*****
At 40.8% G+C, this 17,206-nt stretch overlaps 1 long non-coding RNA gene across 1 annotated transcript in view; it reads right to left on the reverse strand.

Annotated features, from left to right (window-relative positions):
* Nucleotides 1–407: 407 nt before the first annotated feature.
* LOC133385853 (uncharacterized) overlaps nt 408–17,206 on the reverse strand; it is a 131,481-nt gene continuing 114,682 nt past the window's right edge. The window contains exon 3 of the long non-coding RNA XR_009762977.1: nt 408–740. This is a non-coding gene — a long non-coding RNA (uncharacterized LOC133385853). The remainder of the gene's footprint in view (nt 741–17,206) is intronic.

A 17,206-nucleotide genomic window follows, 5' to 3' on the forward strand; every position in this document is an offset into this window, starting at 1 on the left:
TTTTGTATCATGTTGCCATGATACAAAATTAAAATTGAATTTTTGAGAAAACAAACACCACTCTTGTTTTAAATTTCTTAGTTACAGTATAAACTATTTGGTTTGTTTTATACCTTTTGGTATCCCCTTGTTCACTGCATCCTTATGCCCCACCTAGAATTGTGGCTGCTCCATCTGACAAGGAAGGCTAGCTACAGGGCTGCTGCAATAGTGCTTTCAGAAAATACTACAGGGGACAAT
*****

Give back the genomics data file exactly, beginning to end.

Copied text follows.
At 40.8% G+C, this 17,206-nt stretch overlaps 1 long non-coding RNA gene across 1 annotated transcript in view; it reads right to left on the reverse strand.

Annotated features, from left to right (window-relative positions):
* Nucleotides 1–407: 407 nt before the first annotated feature.
* LOC133385853 (uncharacterized) overlaps nt 408–17,206 on the reverse strand; it is a 131,481-nt gene continuing 114,682 nt past the window's right edge. The window contains exon 3 of the long non-coding RNA XR_009762977.1: nt 408–740. This is a non-coding gene — a long non-coding RNA (uncharacterized LOC133385853). The remainder of the gene's footprint in view (nt 741–17,206) is intronic.

A 17,206-nucleotide genomic window follows, 5' to 3' on the forward strand; every position in this document is an offset into this window, starting at 1 on the left:
TTTTGTATCATGTTGCCATGATACAAAATTAAAATTGAATTTTTGAGAAAACAAACACCACTCTTGTTTTAAATTTCTTAGTTACAGTATAAACTATTTGGTTTGTTTTATACCTTTTGGTATCCCCTTGTTCACTGCATCCTTATGCCCCACCTAGAATTGTGGCTGCTCCATCTGACAAGGAAGGCTAGCTACAGGGCTGCTGCAATAGTGCTTTCAGAAAATACTACAGGGGACAAT